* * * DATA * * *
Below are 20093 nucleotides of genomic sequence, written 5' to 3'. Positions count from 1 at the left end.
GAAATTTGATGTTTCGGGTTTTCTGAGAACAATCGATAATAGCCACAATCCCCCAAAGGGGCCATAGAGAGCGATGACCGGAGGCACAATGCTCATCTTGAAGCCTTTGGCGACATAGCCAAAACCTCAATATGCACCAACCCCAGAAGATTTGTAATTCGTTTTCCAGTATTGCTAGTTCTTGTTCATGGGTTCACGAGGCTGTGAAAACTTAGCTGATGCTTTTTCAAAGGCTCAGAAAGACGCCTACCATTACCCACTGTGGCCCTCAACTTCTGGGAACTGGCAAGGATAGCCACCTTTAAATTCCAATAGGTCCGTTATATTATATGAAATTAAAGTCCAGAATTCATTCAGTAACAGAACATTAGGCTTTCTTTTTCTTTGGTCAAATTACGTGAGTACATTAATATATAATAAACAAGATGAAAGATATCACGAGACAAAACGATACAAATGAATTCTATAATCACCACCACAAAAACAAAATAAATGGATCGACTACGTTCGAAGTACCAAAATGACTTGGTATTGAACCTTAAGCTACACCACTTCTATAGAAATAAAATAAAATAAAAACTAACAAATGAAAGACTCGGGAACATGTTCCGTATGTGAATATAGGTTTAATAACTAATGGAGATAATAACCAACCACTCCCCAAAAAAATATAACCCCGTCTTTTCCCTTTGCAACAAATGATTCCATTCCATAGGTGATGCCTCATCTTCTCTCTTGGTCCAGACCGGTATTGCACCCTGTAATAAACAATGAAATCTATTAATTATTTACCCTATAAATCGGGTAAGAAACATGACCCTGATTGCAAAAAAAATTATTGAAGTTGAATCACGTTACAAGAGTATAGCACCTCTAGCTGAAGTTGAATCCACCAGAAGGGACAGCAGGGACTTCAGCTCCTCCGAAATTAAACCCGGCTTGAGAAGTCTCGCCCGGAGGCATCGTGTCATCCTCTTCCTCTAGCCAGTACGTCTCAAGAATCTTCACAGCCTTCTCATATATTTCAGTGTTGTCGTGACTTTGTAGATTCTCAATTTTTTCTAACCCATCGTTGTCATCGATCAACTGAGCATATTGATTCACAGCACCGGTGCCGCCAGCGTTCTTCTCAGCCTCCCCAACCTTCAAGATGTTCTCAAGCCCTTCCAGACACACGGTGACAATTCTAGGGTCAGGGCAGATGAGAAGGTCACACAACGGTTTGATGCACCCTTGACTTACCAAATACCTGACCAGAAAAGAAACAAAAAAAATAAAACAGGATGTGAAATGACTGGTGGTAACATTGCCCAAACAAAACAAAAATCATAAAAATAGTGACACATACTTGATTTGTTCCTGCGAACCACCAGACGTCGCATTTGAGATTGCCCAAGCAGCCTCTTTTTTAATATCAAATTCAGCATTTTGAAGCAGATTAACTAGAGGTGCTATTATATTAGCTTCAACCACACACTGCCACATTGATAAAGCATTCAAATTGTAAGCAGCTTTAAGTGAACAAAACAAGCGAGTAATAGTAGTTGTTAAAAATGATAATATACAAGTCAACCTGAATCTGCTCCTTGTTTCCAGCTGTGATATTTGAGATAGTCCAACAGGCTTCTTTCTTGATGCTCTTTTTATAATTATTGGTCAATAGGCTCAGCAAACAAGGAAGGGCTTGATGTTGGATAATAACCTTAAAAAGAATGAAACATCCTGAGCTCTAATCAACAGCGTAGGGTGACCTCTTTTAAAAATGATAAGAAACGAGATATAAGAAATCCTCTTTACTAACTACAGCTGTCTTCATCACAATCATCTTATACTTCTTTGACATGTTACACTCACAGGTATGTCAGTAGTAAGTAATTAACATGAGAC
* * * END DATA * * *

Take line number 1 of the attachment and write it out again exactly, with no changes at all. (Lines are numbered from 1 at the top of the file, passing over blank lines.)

Below are 20093 nucleotides of genomic sequence, written 5' to 3'. Positions count from 1 at the left end.